I connect with artists and collectors on Twitter and through my website http://www.GabrielBoray.com
and blog:


Stephanie Sachs said...

I am fortunate enough to sell most every painting I create and in a timely manner. Although, I have recently been in excellent shows at great Chelsea galleries the bulk of my sales are through the Artist's Showcase at the Four Seasons Resort in Wailea.

Everything has to be done yourself, sales, shipping, promotion, display etc. It requires you to be able to meet directly with potential buyers and speak passionately about your work. I bring a cart and set up a display once a week with a select group of artists.

Once a year I create a catalogue that is endless hours of work and send it to all my past collectors. This is exhausting but continues to pay off through the entire year.

I know my situation is unique and I am extremely grateful for the allignment of unusual characteristics that allow me to see new potential collectors every week along with long time collectors interested in my progression. It is not for the weak at heart. I have spent many days coming home with no money but overall it has paid my bills and allowed me to create the work I want for over 10 years.

Hotel lobby display can sound less presitigious than a high end gallery but it is a business model that works. Are there artist's out there reading this that can think of a high end hotel in their area to display in? Offer the resort a small percentage. You are an activity for their guests as well as a link to the community.

Good luck to everyone in the NYear.
thanks Joanne for all your work loved the trip to Miami without flying or ruinning my feet!

Anonymous said...

I'm all about the DIY thing, but can anyone who sells their work on e-bay really be taken seriously?
There's actually an interesting artist (Osnat) on e-bay right now who creates and sells a fairly diverse line of work, but I'm not sure if the work has any value aside from its decorative quality. It seems like if a gallery or a big time collector is interested in involving themsleves with an artist it has to be someone respectable. I don't know if I respect an artist that sells on e-bay, it seems inferior or less significant just through its association. Even if I don't like art in a gallery, it will always feel more significant than art on a gimmicky auction site like E-bay/Etsy. I'm probably pissing some people off by saying this, but I think anyone who has big aspirations for their art should stay away from E-bay at all costs. If there really is a future outside of teh gallery sytem, I think it may be artist run project spaces such as this http://www.sightschool.com/


Jeremy said...

I do not have gallery representation and have only been painting for a few years. I learned very quickly that galleries were not willing to look at my work until I had a resume (kind of a catch 22 for the young artist). My solution was to find respectable places to hang my art that had low barriers to entry.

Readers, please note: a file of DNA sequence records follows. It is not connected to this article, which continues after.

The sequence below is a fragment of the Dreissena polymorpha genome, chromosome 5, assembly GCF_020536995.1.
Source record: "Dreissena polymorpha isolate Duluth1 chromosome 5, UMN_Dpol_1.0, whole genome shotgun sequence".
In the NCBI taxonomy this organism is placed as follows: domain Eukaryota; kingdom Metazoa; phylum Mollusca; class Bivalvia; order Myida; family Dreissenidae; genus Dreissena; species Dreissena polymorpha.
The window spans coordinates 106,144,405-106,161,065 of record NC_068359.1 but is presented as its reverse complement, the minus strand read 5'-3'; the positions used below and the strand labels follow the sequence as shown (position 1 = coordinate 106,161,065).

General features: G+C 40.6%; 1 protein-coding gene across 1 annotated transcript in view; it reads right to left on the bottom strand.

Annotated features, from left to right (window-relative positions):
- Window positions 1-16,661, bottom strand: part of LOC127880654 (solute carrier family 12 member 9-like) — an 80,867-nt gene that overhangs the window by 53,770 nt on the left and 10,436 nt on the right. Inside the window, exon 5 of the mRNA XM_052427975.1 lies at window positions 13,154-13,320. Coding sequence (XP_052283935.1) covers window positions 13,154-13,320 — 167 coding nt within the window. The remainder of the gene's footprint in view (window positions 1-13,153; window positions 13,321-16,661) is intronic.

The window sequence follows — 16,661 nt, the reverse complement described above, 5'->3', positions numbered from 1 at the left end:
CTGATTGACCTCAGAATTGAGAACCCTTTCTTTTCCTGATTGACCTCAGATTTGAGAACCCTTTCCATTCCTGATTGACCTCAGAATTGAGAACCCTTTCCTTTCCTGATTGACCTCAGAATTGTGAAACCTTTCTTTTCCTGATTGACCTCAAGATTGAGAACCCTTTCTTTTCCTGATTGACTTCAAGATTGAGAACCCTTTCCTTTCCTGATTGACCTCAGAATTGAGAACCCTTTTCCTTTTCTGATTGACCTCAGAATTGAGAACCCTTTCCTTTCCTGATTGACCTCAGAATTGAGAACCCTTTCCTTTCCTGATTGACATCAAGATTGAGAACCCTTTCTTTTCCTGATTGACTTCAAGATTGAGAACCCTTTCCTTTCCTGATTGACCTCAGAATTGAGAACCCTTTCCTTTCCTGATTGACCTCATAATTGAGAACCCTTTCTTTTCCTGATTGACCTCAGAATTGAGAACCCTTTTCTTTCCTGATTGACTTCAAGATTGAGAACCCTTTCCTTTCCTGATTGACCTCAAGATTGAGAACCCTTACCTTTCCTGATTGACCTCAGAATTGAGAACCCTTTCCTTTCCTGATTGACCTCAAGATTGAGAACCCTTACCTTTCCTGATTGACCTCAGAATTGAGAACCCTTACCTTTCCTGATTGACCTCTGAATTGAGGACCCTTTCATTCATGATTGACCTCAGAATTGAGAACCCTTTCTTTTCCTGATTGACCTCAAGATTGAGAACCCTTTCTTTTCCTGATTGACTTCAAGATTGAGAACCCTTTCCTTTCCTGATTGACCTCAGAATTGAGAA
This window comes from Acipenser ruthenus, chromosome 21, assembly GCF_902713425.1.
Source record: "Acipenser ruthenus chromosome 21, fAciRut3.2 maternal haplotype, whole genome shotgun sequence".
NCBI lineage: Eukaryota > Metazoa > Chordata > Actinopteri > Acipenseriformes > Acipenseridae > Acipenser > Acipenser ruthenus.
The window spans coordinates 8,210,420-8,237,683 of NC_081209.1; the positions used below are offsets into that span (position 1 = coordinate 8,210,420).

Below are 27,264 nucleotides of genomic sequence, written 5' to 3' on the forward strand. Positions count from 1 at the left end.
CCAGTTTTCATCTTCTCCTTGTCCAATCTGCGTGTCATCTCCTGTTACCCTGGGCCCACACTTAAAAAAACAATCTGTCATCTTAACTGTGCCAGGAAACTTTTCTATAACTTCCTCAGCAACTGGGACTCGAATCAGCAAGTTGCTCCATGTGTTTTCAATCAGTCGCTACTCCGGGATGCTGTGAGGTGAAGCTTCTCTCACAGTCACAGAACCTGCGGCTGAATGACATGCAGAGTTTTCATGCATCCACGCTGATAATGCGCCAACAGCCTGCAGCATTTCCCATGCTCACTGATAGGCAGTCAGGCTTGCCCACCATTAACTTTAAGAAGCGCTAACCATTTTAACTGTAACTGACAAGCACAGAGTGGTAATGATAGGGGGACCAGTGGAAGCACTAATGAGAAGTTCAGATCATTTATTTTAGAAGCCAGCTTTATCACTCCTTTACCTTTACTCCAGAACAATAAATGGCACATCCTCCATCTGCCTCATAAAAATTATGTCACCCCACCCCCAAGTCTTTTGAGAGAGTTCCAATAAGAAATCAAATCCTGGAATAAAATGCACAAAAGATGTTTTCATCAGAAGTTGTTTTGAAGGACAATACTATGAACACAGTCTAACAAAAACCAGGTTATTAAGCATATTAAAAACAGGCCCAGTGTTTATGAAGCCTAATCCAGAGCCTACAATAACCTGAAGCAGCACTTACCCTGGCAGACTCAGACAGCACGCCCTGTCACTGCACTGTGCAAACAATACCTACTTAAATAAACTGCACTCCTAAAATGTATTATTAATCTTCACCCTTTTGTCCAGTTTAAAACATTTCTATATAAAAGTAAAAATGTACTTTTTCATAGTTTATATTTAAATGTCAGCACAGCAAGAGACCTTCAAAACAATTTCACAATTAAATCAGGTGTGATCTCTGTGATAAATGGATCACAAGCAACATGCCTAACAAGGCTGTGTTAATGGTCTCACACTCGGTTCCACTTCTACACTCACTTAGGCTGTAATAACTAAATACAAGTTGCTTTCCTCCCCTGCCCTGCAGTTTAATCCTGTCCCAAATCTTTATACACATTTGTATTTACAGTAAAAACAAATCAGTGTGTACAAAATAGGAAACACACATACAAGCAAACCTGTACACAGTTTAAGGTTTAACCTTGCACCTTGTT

I first found a nice looking public gallery that was willing to give me a solo show. Although the traffic was slow and hours were sparse, it was a great opportunity to get my feet wet. Currently I have my work in a winery in northern michigan that built a modern tasting room overlooking the bay. I have sold lots of work and have found that settings like this, with visitors staying for extended periods (and drinking wine) can be a great way to sell art. Also, the winery and I appreciate each other, as having my art hang there is good for both of us.

I still believe that it is very hard for people to separate themselves from their surroundings. Where the art is hung/shown (gallery, restaurant, online etc.) can say a lot about your art. If you don't have gallery representation, look for places that enhance your work, are willing to partner with you and have low barriers to entry.

Joanne Mattera said...

Postcards, theater, winery, social media, museums, high-end hotel lobbies. You are full of great comments on this post. Thanks! You've inspired me to do a two-parter in the coming couple of weeks.

Oriane Stender said...

"Make Me Think Gong" sounds great, but I don't think anything can top "Angry Hillbilly of the Week."

Joanne Mattera said...

Nothing can ever top the Angry Hillbilly of the week.

For those of you who are curious at the pot Oriane is stirring, copy and past this link into your browser: http://joannemattera.blogspot.com/2010/03/this-just-in-my-first-blog-award.html

Anonymous said...

Wineries, open studio tours and high end hotel lobbies. Thanks for the ideas.

Lisa said...

Love your blog, Joanne. Thank you for all you do here!
I have also had a good experience with a local art/yoga space. They have a gallery lobby area, and the artists do everything, of course- cards, promotion, hanging, gallery sitting. Art buyers tend to be educated, and have money, so thinking of spaces that tend to have that kind of customer works well- high end hotel lobbies, wineries, yoga or pilates studios, spas, etc. The downside is that the art is incidental for most of your viewers- they are there for another purpose. It really helps if the space has the feeling of a small gallery, apart from eating or shopping areas. Otherwise, I'll only show in a legitimate gallery space.

Agata said...

Dear Joanne,
Thank you so much for demystifying the art world out there for me. Your blog is incredibly informative, and I really appreciate that you chose to share your knowledge with fellow artists. I'd like to ask about your opinion on self-taught artists, I mean those people that do not have degrees in visual arts, but have been doing art for many years. I am one of these artists, and have been concerned about how to approach galleries. Will the words 'self-taught' cause an immediate rejection, or are galleries pretty open to considering self-taught artists? I have degrees in international development, and have been working on an empowerment through art community project with indigenous people in Panama. I also spend a lot of time producing my own art, but I wonder if galleries would consider this being a part time artist and therefore "not serious" and unfit for collaboration. Also, any words of wisdom about how to improve my art blog would also be greatly appreciated: http://agatasurma.blogspot.com/ Thank you very much for all the work you put in to your amazing articles!
All the best,
Agata Surma

Anonymous said...

This empowerment quote is strong. We should not allow people to say what they what to say about our art, we need to take a stand and speak our mind telling people yes we do this for a living. We should not have to only have our painting in galleries we have other places in the world like schools, work places, apartments. people will open there homes to show the piece of art they have been working hard on.
Ever since the internet we tend to just post them but what is the value in that if we cant see it in person its not the same. we can just brush it off as another painting but seeing it in person you can see more details and see how hard the artist worked.